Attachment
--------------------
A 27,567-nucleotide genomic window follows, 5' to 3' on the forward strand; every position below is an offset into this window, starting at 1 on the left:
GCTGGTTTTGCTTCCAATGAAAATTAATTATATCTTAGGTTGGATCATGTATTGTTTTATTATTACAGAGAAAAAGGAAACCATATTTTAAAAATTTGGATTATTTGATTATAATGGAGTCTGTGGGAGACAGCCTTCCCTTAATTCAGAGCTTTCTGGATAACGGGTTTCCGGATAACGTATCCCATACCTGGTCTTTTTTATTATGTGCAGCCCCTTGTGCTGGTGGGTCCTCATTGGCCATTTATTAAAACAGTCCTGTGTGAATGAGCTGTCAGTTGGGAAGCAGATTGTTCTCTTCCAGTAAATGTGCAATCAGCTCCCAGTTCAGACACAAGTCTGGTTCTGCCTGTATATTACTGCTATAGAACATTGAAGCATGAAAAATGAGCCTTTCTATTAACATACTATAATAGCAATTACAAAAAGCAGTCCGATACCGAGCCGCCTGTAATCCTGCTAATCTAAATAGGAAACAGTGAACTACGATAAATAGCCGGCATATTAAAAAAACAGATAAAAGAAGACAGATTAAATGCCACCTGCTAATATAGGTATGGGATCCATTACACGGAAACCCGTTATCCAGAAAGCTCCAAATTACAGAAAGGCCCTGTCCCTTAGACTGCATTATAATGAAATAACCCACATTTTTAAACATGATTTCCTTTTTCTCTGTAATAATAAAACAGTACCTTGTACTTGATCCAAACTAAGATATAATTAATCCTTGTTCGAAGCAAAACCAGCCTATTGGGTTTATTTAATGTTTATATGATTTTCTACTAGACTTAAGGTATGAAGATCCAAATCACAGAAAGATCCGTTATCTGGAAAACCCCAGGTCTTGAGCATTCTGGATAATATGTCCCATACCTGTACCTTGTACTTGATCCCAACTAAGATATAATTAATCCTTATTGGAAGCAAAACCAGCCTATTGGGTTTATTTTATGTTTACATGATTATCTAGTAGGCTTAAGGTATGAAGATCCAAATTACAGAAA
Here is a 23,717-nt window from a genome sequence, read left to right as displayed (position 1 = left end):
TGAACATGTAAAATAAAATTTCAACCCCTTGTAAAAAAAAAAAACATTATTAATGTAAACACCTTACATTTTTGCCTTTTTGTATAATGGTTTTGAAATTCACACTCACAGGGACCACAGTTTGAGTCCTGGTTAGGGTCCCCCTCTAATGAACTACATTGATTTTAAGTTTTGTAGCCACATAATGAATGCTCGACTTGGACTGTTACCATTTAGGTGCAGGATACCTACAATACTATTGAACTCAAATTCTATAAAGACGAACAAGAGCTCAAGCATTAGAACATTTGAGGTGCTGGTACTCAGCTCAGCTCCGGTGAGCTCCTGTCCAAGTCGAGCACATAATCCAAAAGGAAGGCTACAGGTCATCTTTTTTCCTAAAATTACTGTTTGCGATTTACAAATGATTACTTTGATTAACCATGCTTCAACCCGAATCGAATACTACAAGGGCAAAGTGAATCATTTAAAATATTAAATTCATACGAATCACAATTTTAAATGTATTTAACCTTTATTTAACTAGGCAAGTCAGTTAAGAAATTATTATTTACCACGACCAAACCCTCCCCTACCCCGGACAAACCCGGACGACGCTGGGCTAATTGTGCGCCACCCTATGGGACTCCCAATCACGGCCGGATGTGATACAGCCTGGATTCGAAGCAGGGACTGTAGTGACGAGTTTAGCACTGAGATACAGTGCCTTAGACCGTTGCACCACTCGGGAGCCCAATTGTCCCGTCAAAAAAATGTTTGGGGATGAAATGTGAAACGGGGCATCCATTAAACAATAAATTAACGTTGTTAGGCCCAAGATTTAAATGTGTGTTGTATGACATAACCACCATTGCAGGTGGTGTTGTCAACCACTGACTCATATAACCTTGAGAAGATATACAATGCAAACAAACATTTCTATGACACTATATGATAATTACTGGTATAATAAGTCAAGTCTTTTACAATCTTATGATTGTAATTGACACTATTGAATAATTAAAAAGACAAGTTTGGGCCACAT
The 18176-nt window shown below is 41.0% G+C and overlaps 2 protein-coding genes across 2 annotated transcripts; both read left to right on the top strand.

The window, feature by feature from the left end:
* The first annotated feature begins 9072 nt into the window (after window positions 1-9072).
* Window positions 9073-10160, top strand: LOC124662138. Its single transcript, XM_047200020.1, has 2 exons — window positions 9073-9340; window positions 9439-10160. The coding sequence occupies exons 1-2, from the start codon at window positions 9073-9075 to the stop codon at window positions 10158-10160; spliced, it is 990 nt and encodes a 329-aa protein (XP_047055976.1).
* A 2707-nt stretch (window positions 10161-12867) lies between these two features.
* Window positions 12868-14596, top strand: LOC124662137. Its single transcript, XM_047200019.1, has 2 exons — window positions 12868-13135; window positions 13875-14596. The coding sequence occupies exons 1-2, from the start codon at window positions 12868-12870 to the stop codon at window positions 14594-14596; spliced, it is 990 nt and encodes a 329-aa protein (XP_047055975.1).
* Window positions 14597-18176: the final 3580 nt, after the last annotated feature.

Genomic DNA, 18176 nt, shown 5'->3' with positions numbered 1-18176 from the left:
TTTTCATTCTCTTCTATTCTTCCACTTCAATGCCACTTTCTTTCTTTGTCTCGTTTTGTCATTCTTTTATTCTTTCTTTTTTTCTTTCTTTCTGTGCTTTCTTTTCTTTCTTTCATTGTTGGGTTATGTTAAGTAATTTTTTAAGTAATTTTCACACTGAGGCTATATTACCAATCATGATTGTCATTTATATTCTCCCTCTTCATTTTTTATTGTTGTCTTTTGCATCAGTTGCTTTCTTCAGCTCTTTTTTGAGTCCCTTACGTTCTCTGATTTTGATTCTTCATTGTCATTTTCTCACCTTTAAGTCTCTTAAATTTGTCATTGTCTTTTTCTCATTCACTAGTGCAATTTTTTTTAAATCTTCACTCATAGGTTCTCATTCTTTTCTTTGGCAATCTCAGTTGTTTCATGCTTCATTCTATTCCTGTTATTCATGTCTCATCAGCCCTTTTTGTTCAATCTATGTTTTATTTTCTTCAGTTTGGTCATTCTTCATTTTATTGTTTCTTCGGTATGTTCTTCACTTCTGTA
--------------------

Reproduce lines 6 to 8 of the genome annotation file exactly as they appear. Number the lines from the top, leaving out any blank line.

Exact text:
The window, feature by feature from the left end:
* The first annotated feature begins 9072 nt into the window (after window positions 1-9072).
* Window positions 9073-10160, top strand: LOC124662138. Its single transcript, XM_047200020.1, has 2 exons — window positions 9073-9340; window positions 9439-10160. The coding sequence occupies exons 1-2, from the start codon at window positions 9073-9075 to the stop codon at window positions 10158-10160; spliced, it is 990 nt and encodes a 329-aa protein (XP_047055976.1).